Published: 2020-02-10 14:47
Last Updated: 2022-01-11 23:00
Australia's months-long bushfires crisis will likely be over within days, officials said Monday as heavy rainfall extinguished several massive blazes and was forecast to douse dozens more as downpours swept south.
Days of torrential rains have caused flash flooding in New South Wales and Queensland, dampening once-raging fires that volunteers had battled in vain for months.
Sydney experienced its wettest period in 20 years amid several days of heavy rainfall that led to chaotic scenes across the city.
The Bureau of Meteorology said 391.6mm (15.42 inches) of rain fell in Sydney over the past four days -- the highest total in such a period since 414.2mm were recorded in February 1990.
Several major bushfires have been extinguished by the deluge, including a "mega-blaze" that burned through 500,000 hectares (1.2 million acres) north of Sydney and a similar-sized fire to the city's south, bringing relief to residents and firefighters.
New South Wales Rural Fire Service spokesman James Morris said about 30 fires were still burning Monday, but it was expected they would soon be extinguished as the rain moves south in the coming days.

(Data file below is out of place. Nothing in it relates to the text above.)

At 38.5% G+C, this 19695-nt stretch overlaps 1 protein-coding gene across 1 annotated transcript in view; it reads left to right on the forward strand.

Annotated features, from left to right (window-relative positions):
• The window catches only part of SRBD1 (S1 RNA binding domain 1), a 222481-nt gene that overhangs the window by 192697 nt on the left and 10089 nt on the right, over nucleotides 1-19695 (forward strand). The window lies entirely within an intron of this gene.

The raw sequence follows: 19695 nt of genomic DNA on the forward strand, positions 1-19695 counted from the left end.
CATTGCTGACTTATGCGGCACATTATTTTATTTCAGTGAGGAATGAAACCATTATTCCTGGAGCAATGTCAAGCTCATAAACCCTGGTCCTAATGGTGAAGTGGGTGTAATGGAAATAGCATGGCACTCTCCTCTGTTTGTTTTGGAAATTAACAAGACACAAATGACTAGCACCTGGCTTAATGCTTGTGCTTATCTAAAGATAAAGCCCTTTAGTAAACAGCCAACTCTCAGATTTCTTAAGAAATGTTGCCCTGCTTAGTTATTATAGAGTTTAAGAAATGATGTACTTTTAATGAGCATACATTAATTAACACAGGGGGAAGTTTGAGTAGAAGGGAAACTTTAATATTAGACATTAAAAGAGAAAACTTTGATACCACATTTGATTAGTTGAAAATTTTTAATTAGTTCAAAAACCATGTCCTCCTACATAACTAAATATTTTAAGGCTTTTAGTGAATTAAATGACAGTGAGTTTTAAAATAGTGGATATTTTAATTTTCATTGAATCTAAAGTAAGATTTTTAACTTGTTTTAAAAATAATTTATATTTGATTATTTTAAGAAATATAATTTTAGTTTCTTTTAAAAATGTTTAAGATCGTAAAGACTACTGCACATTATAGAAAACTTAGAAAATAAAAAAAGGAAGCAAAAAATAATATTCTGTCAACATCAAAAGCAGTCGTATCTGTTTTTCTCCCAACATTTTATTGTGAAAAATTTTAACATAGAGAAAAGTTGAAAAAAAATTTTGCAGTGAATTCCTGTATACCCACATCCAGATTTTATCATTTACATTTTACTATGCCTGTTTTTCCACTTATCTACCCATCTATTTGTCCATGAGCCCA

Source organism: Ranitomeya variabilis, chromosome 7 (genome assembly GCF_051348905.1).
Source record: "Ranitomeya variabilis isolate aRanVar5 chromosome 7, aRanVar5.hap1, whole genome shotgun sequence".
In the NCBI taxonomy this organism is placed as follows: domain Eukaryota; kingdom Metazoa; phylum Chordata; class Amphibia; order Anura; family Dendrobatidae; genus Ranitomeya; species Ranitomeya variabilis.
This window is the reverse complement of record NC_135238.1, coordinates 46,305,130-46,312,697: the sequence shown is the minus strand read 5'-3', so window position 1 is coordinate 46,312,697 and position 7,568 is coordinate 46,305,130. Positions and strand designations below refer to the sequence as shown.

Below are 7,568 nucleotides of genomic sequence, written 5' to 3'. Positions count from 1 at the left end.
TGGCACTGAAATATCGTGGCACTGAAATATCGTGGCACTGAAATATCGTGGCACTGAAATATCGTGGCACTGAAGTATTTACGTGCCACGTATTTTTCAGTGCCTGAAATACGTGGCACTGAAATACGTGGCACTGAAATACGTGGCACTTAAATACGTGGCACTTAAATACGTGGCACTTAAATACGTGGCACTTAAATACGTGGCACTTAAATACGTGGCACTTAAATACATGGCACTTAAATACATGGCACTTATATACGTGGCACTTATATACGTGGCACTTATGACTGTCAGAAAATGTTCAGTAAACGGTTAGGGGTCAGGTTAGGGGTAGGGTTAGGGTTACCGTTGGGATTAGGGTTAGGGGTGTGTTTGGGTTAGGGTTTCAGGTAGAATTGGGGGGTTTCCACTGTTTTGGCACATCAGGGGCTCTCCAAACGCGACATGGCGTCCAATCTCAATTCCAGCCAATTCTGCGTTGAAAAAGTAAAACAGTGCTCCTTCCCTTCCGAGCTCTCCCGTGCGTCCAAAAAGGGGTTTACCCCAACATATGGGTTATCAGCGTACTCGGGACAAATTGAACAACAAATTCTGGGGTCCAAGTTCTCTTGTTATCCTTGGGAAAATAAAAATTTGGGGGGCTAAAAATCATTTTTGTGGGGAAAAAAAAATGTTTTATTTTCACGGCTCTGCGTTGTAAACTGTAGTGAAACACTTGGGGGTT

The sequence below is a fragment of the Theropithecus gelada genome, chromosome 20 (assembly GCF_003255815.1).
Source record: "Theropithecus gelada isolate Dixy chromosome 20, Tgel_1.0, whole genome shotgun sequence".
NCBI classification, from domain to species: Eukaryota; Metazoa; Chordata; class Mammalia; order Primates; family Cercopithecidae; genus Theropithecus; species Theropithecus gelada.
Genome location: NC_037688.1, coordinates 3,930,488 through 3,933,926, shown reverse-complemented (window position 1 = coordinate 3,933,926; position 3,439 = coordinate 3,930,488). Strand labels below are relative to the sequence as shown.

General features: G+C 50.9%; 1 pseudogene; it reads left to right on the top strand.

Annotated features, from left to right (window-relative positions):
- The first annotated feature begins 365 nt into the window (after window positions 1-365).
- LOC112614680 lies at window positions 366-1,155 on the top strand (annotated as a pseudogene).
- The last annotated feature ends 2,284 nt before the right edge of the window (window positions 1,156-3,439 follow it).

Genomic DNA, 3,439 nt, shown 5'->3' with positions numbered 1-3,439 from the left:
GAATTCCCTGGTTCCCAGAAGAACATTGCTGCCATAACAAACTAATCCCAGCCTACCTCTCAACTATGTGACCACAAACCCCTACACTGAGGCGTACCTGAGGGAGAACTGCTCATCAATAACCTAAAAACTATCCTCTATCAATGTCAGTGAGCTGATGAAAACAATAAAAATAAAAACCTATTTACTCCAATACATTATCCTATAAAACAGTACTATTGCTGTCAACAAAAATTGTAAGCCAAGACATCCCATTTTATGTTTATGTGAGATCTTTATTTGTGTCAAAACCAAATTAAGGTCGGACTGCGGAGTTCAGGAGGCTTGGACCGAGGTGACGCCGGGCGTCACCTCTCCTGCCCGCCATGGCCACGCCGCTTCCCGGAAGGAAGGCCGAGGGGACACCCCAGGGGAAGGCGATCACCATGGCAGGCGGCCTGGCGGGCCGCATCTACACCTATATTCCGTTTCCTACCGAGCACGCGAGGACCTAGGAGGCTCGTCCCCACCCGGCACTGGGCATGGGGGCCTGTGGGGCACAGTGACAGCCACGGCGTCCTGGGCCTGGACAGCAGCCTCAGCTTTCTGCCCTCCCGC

"By the end of the week it's likely they will be out," he told AFP.
Drought-stricken areas across the country's east also received welcome downpours but more sustained and widespread rainfall will be needed to offset a years-long dry spell.
The stormy weather has brought days of chaos and destruction, with one man missing after his car was swept off a road in Sydney's north and hundreds more rescued from floodwaters across the state.
Police said a search was underway for the missing man Monday but no sign of him or his vehicle had been found.
Several rivers, including the Parramatta River in Sydney's west, overflowed while residents living near Narrabeen Lagoon in the city's north were ordered to evacuate late Sunday amid fears their homes could be inundated.
Emergency services scrambled to respond to calls for assistance as strong winds uprooted trees, ocean foam coated seaside homes and boulders fell on parked cars.
Almost 90,000 homes remained without power Monday, with utility providers warning it could take days for electricity to be restored in some areas.
The Insurance Council of Australia said insurers had received an estimated Aus$45 million ($30 million) in claims by early Monday, with that figure expected to rise as the full extent of the damage becomes clear.